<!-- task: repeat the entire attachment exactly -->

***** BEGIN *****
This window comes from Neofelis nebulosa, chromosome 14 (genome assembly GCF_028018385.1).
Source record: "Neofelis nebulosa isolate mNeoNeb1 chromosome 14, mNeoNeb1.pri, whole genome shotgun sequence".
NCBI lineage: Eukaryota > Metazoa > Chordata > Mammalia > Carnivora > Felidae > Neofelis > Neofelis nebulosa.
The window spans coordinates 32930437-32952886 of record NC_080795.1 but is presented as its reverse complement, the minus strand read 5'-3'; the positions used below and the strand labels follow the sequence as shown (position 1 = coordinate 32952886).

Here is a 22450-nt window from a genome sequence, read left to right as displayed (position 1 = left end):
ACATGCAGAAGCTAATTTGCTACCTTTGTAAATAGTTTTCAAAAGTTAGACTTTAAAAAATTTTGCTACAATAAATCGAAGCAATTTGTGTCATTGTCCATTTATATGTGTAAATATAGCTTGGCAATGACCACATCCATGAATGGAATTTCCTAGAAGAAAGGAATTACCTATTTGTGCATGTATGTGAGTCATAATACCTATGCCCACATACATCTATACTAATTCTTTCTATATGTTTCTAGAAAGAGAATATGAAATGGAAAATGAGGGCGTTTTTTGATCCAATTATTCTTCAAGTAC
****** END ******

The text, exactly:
This window comes from Neofelis nebulosa, chromosome 14 (genome assembly GCF_028018385.1).
Source record: "Neofelis nebulosa isolate mNeoNeb1 chromosome 14, mNeoNeb1.pri, whole genome shotgun sequence".
NCBI lineage: Eukaryota > Metazoa > Chordata > Mammalia > Carnivora > Felidae > Neofelis > Neofelis nebulosa.
The window spans coordinates 32930437-32952886 of record NC_080795.1 but is presented as its reverse complement, the minus strand read 5'-3'; the positions used below and the strand labels follow the sequence as shown (position 1 = coordinate 32952886).

Here is a 22450-nt window from a genome sequence, read left to right as displayed (position 1 = left end):
ACATGCAGAAGCTAATTTGCTACCTTTGTAAATAGTTTTCAAAAGTTAGACTTTAAAAAATTTTGCTACAATAAATCGAAGCAATTTGTGTCATTGTCCATTTATATGTGTAAATATAGCTTGGCAATGACCACATCCATGAATGGAATTTCCTAGAAGAAAGGAATTACCTATTTGTGCATGTATGTGAGTCATAATACCTATGCCCACATACATCTATACTAATTCTTTCTATATGTTTCTAGAAAGAGAATATGAAATGGAAAATGAGGGCGTTTTTTGATCCAATTATTCTTCAAGTAC